Saturday, January 27, 2007

When Does AJAX Make Business Sense?

Hard-nosed executives recognize that there are costs associated with any benefit. To convince today's upper-level decision makers to approve strategic investments, they need to hear more than phrases like "essential to the business," "the results are too unpredictable," and "yields intangible benefits." In the world of Web development, the move from HTML to AJAX-powered HTML can often be achieved at a relatively low cost, but there are both direct and indirect costs associated with AJAX that must be taken into account. A close analysis of these factors will enable business managers to make more well informed decisions when considering AJAX adoption in a particular application and across their organization.

Let's look first at the expected benefits from AJAX.

AJAX is all about ways to create a more interactive and productive connection between a user and a Web-based application. Because AJAX provides similar advanced user interface features to those in desktop applications (such as advanced UI controls, animated effects and adjustable layout controls) ­ thereby providing the visual and interaction tools needed to make the application self-explanatory ­ users spend less time learning and operating the application. The AJAX partial page update feature minimizes user delays by eliminating the "click, wait, refresh" approach of pre-AJAX HTML applications.

Beyond better user interfaces for existing applications, AJAX enables new classes of applications that fall under the umbrella term Web 2.0 that also fit into a Service Oriented Architecture (SOA). Among the next-generation applications that will power the enterprise and the Internet of the future are the following:

* Users as co-developers: New AJAX-powered environments, such as application wikis, are empowering users to create their own customized mashups including personalized dashboards and situational composite applications.
* Collaboration: AJAX technologies are typically the centerpiece of Web 2.0 information collection and sharing environments that harness the collective intelligence of disparate communities.
* Software above the level of a single device: Web 2.0 is accelerating the movement from installable desktop applications to Web-based applications, thereby leveraging the advantages of networks and information sharing.
* Cross-device applications and mobility: Simultaneous with the adoption of Web 2.0 is the growing proliferation of Web-capable mobile devices. AJAX technologies enable Web 2.0 applications across both large-screen desktops and small-screen mobile devices.

AJAX often boosts developer productivity. There are many AJAX technology providers, including both commercial products and open source initiatives. As a result, developers will find the off-the-shelf components, toolkits, frameworks, educational materials, and other resources they need to produce and maintain next-generation Web 2.0 applications built with AJAX. And due to open source alternatives, AJAX provides zero-cost deployment options as well.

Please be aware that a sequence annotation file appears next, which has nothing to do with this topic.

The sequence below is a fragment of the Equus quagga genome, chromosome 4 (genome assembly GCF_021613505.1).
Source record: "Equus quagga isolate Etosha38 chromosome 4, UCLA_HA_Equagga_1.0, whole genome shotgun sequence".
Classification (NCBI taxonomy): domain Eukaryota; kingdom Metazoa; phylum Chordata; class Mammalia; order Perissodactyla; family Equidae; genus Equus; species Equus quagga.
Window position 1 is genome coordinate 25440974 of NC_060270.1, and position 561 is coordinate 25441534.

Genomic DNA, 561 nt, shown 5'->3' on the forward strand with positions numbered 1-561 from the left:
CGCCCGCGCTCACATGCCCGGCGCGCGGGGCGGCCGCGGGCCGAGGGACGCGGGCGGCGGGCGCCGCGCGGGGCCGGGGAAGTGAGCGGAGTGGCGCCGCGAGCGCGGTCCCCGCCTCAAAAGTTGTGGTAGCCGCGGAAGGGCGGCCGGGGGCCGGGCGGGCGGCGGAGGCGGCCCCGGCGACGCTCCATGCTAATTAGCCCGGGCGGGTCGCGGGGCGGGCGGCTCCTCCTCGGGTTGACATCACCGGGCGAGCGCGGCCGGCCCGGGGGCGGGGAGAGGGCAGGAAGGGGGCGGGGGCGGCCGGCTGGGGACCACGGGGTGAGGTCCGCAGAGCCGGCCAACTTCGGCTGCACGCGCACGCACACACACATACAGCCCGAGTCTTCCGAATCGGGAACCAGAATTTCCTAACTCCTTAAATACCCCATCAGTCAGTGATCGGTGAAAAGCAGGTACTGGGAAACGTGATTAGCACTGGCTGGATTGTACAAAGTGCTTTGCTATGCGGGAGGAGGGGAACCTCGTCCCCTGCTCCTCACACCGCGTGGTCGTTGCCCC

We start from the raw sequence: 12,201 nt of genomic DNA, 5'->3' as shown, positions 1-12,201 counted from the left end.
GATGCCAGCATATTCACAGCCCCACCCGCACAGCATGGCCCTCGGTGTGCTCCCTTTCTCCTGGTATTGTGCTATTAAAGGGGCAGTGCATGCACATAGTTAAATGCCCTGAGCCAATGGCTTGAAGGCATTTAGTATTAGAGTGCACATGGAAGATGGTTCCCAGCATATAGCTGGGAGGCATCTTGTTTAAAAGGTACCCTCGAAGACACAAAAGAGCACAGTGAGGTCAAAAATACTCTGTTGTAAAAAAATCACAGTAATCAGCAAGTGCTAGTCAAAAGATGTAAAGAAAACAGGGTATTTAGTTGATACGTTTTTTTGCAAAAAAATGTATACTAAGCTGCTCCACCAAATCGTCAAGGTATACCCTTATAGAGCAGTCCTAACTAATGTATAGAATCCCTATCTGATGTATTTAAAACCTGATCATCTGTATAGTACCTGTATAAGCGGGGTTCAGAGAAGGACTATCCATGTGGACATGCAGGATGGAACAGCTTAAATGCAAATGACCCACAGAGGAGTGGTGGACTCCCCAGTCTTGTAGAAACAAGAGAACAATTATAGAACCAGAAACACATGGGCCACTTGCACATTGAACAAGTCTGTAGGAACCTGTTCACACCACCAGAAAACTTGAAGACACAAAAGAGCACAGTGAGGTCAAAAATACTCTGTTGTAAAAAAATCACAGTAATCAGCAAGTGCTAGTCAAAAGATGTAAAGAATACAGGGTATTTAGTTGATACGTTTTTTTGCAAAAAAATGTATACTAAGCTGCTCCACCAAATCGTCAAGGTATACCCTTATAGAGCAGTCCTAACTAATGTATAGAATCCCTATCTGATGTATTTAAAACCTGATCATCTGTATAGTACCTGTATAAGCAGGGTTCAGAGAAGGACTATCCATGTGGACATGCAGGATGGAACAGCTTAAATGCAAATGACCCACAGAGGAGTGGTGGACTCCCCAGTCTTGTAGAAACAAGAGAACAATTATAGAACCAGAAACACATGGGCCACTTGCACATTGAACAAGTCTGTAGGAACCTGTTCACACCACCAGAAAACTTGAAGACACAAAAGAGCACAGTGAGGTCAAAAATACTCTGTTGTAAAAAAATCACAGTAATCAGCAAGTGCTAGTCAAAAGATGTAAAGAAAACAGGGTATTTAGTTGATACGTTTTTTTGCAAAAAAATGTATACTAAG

Because of competitive pressures, vendors often vie for your AJAX business based on the developer productivity benefits they offer. Two common productivity features are UI markup languages (UIMLs) and IDE integration. The UIMLs allow for the use of declarative approaches using HTML and/or XML for large parts of an AJAX application. IDEs can provide source code completion, source code highlighting, drag-and-drop authoring, JavaScript debugging, XHR monitors, runtime stack views, and variable watching.

AJAX and SOA need each other so both can reach their full potential. SOA's encapsulation of business functionality into discrete services with well-defined Web Service interfaces makes it easier for AJAX toolkits to facilitate the creation of Rich Internet Applications (RIAs). AJAX applications need to leverage business functionality, but, in the absence of SOA, AJAX toolkits must have myriad adapters supporting disparate technical means of accessing that functionality. The more that SOA advances, the more the toolkits will be able to streamline access to business functions by supporting Web Service client technology. Thus, SOA helps move AJAX forward.

Conversely, AJAX helps SOA move forward. We need RIA technologies to be able to exploit and justify the significant investment that SOA entails. The ability to create mashups, dashboards, and composite applications relatively rapidly to respond flexibly to changing business conditions is the essence of the ROI that we expect from investing in SOA.

In addition, AJAX deployment offers several long-term strategic benefits including:

* Replacement for desktop applications: AJAX offers a desktop-like user experience while retaining the benefits of server-based application deployment, centralized infrastructure administration, easier scalability, and immediate availability of application updates to all users. As a result, AJAX helps accelerate the movement away from installable, two-tier, client/server applications to multi-tier Web applications.
* Higher customer expectations around the user interface: The industry is embracing richer, more desktop-like, user interfaces for customer-facing Web applications. In many circumstances, adopting AJAX techniques is becoming a business requirement to maintain parity with the rest of the industry and match growing user expectations about Web-based user experiences.